Cynthia Hogue (Ph.D., U of Arizona) is Assistant Professor of English and Director of the Stadler Poetry Center at Bucknell University. She has published two collections of poetry, The Woman in Red (1990) and Where the Parallels Cross (1984), and a critical study on American women's poetry, Scheming Women: Poetry, Privilege, and the Politics of Subjectivity (SUNY P 1995). For her work she has received NEA, NEH, and Fulbright-Hayes Fellowships.
My Love Affair
After months of study and debris
leaders refused to acknowledge
an economy of underemployment
and overwork. Deals dried up,
pollution backlogged: short-sighted
nonsense a poetics of futility.
Tension rose in the blue silence
of blindness, legitimizing the use
of prejudice to explain further falsehoods.
It was the best of times.
We found the gash right away
and the Colonel wept: his wife called
to demand he tell the truth
or she'd jump with their child.
Once I, too, sailed in winter
believing I'd meet my love
resplendent in furs and a tiny veiled hat.
This exploitative gender relation
consumes itself, calculates the cost,
participates in that reifying media world.
She said she'd jump with their child
but he did not truth-tell and she
could not jump. Sweet triumph
rendered the woman irrelevant, the request
impractical, complex perks of necessity
exterminating nature: white-tailed deer
who breed ticks and taxpayers
who protest. I, so good at persuading,
then convinced her the track was long
since overgrown with red oak and sweet gum,
the saplings edged with broomstick pine.
If I tell you I'm overgrown,
a weed in monsoons,
would you feel it an imposition?
You've conceived that being on the way if not
on the road itself
is one of life's necessary though excruciating pleasures.
I've wanted to write but you're an address
I no longer know. It's not that I've minded.
I just haven't known. Forgive me.
I've rested on this pain or that like laurels,
weeded my garden (I might say the self)
but if you still seem immaterial it is that change,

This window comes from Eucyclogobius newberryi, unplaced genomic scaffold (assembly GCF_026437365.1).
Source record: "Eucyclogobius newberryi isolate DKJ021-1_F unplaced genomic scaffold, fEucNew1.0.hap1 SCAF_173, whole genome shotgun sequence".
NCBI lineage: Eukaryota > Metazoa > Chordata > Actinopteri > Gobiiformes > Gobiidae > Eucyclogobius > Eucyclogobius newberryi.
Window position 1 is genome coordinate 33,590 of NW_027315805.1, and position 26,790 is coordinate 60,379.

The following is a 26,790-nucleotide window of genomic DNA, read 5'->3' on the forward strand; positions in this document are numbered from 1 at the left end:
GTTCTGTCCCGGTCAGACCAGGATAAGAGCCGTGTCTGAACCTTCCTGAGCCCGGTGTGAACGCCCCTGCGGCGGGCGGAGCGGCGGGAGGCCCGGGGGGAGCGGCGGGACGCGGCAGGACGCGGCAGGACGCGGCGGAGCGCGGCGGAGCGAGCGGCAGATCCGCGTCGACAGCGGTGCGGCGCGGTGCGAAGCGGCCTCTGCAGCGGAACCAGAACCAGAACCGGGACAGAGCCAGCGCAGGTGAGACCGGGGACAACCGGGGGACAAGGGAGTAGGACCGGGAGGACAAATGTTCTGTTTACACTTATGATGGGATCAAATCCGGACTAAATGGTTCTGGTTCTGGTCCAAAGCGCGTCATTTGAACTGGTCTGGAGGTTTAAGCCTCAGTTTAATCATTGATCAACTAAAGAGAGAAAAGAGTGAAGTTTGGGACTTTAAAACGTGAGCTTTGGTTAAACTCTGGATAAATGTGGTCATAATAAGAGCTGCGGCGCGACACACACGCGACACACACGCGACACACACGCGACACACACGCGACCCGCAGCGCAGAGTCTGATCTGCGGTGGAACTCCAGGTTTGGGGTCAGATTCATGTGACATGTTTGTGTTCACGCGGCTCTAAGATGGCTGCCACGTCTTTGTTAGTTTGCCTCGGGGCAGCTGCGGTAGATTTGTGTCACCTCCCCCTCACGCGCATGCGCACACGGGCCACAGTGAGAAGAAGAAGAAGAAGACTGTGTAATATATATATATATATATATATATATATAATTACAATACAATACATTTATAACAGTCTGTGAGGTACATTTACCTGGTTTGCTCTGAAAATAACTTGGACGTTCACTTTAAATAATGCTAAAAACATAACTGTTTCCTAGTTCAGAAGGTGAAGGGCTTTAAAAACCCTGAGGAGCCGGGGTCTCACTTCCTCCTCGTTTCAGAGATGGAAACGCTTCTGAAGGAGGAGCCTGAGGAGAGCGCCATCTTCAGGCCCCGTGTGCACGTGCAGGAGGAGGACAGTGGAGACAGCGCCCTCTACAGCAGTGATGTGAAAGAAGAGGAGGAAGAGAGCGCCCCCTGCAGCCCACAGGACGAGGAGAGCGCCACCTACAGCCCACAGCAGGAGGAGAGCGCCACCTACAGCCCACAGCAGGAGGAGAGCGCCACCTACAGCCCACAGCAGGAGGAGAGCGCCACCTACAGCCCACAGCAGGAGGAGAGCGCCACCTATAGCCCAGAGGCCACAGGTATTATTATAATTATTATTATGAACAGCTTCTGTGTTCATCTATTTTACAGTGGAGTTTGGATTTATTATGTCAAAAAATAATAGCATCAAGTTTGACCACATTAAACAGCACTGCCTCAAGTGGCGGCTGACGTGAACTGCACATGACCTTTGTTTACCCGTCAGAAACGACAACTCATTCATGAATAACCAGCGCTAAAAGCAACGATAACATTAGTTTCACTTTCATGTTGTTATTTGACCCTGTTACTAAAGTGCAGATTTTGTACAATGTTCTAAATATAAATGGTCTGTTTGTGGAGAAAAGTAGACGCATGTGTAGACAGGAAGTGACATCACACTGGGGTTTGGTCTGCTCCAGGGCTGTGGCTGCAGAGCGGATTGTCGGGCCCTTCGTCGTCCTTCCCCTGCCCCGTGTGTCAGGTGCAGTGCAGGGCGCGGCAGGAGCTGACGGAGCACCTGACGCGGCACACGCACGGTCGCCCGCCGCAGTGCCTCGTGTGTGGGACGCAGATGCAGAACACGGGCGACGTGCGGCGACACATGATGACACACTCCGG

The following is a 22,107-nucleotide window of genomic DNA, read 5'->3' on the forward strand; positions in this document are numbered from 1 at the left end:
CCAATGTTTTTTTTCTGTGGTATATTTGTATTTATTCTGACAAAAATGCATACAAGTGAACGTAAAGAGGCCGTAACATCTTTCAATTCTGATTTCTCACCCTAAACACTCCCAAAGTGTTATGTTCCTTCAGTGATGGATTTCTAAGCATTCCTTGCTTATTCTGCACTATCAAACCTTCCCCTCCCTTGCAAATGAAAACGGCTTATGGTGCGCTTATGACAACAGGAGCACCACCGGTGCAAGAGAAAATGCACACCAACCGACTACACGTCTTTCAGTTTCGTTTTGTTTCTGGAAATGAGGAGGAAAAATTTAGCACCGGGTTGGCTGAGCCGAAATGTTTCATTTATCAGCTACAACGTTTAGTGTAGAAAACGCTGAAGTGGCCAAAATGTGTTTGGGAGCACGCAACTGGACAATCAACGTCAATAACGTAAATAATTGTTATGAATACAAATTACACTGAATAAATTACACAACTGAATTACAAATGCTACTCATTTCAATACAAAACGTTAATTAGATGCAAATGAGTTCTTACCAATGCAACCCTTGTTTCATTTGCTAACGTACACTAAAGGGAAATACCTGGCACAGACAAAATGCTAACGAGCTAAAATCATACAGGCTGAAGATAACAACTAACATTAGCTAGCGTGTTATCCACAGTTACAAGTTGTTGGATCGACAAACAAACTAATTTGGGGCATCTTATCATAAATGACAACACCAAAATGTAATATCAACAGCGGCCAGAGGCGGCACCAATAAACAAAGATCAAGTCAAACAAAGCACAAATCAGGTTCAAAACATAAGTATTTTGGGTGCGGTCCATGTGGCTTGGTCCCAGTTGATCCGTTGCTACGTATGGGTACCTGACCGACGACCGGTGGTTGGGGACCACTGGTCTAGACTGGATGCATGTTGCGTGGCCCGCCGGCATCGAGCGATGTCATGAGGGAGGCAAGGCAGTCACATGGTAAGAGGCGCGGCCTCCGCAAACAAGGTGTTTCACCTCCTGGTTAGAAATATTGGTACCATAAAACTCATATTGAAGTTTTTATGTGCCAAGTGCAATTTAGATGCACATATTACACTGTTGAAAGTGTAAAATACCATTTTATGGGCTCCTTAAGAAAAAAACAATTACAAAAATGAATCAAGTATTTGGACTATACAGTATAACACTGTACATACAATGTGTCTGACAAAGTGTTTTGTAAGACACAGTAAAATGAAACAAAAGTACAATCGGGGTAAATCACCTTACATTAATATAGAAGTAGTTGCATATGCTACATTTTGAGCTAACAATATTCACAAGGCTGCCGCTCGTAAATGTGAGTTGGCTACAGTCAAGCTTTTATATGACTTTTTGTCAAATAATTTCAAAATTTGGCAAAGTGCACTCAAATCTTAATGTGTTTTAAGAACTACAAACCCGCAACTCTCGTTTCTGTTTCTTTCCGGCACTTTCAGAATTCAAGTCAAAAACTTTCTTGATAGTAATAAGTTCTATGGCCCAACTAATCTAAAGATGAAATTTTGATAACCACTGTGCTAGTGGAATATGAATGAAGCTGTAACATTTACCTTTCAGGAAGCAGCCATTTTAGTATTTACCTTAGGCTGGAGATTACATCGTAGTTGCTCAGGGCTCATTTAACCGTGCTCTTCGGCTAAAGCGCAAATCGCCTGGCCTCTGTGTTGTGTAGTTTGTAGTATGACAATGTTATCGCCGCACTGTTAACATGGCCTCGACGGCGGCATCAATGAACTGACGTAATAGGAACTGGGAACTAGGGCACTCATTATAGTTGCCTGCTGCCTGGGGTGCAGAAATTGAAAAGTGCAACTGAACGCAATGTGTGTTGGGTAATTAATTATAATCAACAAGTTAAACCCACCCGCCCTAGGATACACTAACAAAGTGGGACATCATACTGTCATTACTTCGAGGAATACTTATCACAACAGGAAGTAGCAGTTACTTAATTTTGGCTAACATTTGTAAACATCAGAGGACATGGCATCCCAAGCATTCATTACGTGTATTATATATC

any change, feels like giving a hand
to someone in quicksand,
and being pulled instead of pulling andówhoopsó
you're suddenly in too.
So lies flow from my lips
here where I'm not sure I'm the weed
or the garden,
as if we haven't known gardens, especially
those we inherit, are dangerous havens.
For instance, over the weekend we discussed:
The women talking to each other talked about
men but carefully
qualified all they said.
Pruned like dangerous gardens
but whose? Their pasts dissolved;
they couldn't tell how. Their minds gave over
not in. They insisted compassion
come first, something not exclusive to women.
Only women together, sufficiently
upset. They'd divorced
their bodies. They touched themselves.
I'm not crying I'm curious.
If it's knowledge I want I should say so.
Odd to have gotten so far and not know.
I haven't made up my mind, but excluded from yours
could I clone it? Hey,
I don't want just any old cell,
I want your tenderest, your filet mignon brain
cell, to start.
Five-times divorced an aging actress at the Oscars up
and declared she'd no need for men ("you can't live with 'em
and you can't kill 'em"). A joke she didn't run on
like in real life, she stood on stage
quoting a sitcom quoting a movie
that revised a bumper sticker, fromó
like the replay of the Challenger when unwilling
we saw the relatives shade their eyes and gaze up
again and again to spot nothing that was there anymore,
reporters repeating the simulcast soundbites
as if to say this hasn't happened yet, this is happening
now, this is as real as it getsó
behind which slowly
and throughout our days
we watch the real recede.